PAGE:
Abetica Studios, architecture, Design, Travel

Modernism Week 2020


We spent another sunny and warm afternoon in Palm Springs, this time exploring the architectural gems of the desert for Modernism Week 2020.

Our first stop on our extended journey is Palm Springs City Hall, located at 3200 E Tahquitz Canyon Way, just down the street from the Palm Springs International Airport.

Designed by legendary Palm Springs architect Albert Frey, city hall was constructed in 1952.

Just as I was getting ready to press the shutter, the Modernism Week tour bus pulled up full of modernism aficionados for a brief visit. I thought it made for an interesting shot.

Follow us as we explore more iconic architecture of Palm Springs over the next few weeks.




Abetica Studios, Art, Design

Johnston and Gentithes Studios, 1998


This beautiful pottery was created by Johnston and Gentithes Studios of Seagrove, NC. Added to our collection in 1998 while attending the Arts & Crafts Conference at the Grove Park Inn (Asheville, North Carolina), I believe this is a shino glaze, but perhaps someone can correct me if I’m wrong.

#art #ceramics #pottery #clay #fredjohnstonpottery #seagrovepotters #architecture #johnstongentithesstudios

Abetica Studios, architecture, Design

Ray Kappe, AIA – Naples Island Remodel


I wish I knew more about this Mid-Century Modern, set along the seaside canals of Naples Island in Long Beach, California. Built in the 1940s, the home was remodeled in 1956 by renowned Long Beach architect Ray Kappe.

I’ve always paused and admired it since I was a kid growing up in the neighborhood back in the 60s/70s.

#midecentury #midcenturymodern #architecture #design #art #architecturephotography #mycanonstory #travel #architecturelovers #architect #archilovers #home #homedecor #arquitectura #photooftheday #city #decor #travelphotography #love #luxury #homedesign #landscape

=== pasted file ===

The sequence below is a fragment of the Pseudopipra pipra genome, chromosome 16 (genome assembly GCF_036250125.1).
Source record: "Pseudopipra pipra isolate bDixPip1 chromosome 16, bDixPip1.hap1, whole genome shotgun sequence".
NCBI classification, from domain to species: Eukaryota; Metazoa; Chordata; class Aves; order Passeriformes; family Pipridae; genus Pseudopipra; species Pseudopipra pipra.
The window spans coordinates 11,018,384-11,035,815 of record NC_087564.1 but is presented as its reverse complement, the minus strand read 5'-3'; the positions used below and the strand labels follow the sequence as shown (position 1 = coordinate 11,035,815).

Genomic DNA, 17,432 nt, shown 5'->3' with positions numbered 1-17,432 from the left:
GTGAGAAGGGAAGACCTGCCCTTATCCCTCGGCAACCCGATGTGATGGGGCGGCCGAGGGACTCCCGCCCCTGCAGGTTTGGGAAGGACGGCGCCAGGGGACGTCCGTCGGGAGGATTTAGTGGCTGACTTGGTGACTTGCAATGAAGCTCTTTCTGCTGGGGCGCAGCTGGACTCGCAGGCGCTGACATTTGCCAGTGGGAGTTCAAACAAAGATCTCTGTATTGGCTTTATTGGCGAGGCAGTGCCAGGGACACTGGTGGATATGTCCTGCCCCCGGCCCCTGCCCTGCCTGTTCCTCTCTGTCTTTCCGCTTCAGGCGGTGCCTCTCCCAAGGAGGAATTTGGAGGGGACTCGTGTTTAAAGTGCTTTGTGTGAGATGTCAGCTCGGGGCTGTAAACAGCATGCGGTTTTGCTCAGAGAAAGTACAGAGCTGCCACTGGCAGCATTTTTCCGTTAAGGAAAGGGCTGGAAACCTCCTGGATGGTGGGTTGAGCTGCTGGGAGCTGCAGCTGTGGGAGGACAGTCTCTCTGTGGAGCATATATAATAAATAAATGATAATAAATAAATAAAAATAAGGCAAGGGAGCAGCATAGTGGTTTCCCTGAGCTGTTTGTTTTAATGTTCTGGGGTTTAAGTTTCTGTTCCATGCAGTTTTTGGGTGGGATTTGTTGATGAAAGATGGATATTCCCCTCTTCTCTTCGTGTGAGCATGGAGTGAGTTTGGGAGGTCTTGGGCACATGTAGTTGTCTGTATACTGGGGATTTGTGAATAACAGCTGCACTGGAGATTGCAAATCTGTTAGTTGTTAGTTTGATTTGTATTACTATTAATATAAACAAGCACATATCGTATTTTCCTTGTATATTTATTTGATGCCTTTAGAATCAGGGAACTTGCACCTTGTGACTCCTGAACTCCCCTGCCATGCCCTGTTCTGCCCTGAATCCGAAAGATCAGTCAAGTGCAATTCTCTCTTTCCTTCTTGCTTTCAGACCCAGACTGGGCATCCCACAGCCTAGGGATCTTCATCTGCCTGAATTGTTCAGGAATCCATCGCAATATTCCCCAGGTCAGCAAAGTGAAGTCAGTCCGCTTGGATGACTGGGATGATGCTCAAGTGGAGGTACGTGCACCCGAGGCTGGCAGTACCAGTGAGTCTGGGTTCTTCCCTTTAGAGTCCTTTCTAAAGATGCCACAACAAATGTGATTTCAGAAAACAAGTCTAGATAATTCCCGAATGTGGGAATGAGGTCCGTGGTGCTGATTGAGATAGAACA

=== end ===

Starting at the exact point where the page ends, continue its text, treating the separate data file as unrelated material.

Abetica Studios, architecture, Design, Landscaping

Modernist George Montierth, AIA


Another personal waterfront favorite along the canals of Naples Island in Long Beach, California is this 1948 George Montierth-designed mid-century modernist.

Surprisingly, not much is published about the locally prolific Long Beach, California architect, who not only designed a number of timeless buildings from his offices in the Ocean Center Building in downtown Long Beach in the 1940s and 50s, but also mentored several young architects who went on to higher fame.


#midecentury #midcenturymodern #architecture #design #georgemontierth  #architect #landscape

Abetica Studios, Art, Design

Meet “Blu” – our office mascot


“Blu” is the name of this beautiful handcrafted bunny rabbit, created by artist Catherine Freeman of Eureka Springs, Arkansas.

Blu was a housewarming gift from one of our clients when we opened our first studio offices in 2006. She’s as soft as a baby bunny!

Blu is made of imported mohair, wool/tapestry pads for the soles of her feet, with 5-way jointed movements of wood and metal. Blu greets visitors to our offices, and is beloved by all who meet her!

#bunny #rabbit #cute #rabbitsofinstagram #bunnylove #bunniesofinstagram #bunnies #rabbits #love #pet #rabbitstagram #instabunny #bunnylovers #bunnygram #bunnylover #bunniesworldwide #bunnystagram #cutebunny #bunnyrabbit #bunnyoftheday #rabbitlove #bunniesoftheworld

Abetica Studios, Art, Design

NYC #MoMA using Material Design icons in the real world to guide visitors

While you might have only encountered Material Design in apps and the web, Google’s open-source design system has one major real-world application. Since last year, the Museum of Modern Art in New York City has been using Material Design icons to help guide visitors. more…

via NYC MoMA using Material Design icons in the real world to guide visitors — 9to5Google

Abetica Studios, architecture, Art, Design

Indigenous Inhabitants


Newport Center, Newport Beach. Intaglios incised carving by Tom Van Sant (1967).

One of my favorite places to spend the holidays is Newport Beach, where I love to study the “brutalist” architecture of Newport Center. In 1967, artist Tom Van Sant created a series he called “Indigenous Inhabitants” that captured the region’s wildlife (many of which are extinct now) in concrete using a technique called Intaglios – Italian for incised carving. His work was commissioned by Architects William Pereira and Welton Becket.